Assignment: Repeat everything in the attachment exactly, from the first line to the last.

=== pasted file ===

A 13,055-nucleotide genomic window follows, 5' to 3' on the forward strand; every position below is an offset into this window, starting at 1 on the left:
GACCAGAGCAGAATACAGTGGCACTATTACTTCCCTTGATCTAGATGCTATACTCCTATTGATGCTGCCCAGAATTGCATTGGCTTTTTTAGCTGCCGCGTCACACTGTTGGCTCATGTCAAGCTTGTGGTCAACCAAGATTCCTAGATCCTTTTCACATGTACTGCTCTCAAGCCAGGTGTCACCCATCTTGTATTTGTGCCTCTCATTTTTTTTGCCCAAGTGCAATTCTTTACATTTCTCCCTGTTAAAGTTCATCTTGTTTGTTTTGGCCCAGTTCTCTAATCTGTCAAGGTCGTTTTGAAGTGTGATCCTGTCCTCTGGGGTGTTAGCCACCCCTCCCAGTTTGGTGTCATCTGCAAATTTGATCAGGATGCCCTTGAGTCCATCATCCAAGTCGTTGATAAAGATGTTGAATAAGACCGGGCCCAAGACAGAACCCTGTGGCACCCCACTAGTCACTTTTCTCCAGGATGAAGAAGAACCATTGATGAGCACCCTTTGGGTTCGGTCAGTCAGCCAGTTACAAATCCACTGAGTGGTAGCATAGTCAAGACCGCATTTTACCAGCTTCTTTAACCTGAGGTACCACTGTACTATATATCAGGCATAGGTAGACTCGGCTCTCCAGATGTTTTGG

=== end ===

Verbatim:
A 13,055-nucleotide genomic window follows, 5' to 3' on the forward strand; every position below is an offset into this window, starting at 1 on the left:
GACCAGAGCAGAATACAGTGGCACTATTACTTCCCTTGATCTAGATGCTATACTCCTATTGATGCTGCCCAGAATTGCATTGGCTTTTTTAGCTGCCGCGTCACACTGTTGGCTCATGTCAAGCTTGTGGTCAACCAAGATTCCTAGATCCTTTTCACATGTACTGCTCTCAAGCCAGGTGTCACCCATCTTGTATTTGTGCCTCTCATTTTTTTTGCCCAAGTGCAATTCTTTACATTTCTCCCTGTTAAAGTTCATCTTGTTTGTTTTGGCCCAGTTCTCTAATCTGTCAAGGTCGTTTTGAAGTGTGATCCTGTCCTCTGGGGTGTTAGCCACCCCTCCCAGTTTGGTGTCATCTGCAAATTTGATCAGGATGCCCTTGAGTCCATCATCCAAGTCGTTGATAAAGATGTTGAATAAGACCGGGCCCAAGACAGAACCCTGTGGCACCCCACTAGTCACTTTTCTCCAGGATGAAGAAGAACCATTGATGAGCACCCTTTGGGTTCGGTCAGTCAGCCAGTTACAAATCCACTGAGTGGTAGCATAGTCAAGACCGCATTTTACCAGCTTCTTTAACCTGAGGTACCACTGTACTATATATCAGGCATAGGTAGACTCGGCTCTCCAGATGTTTTGG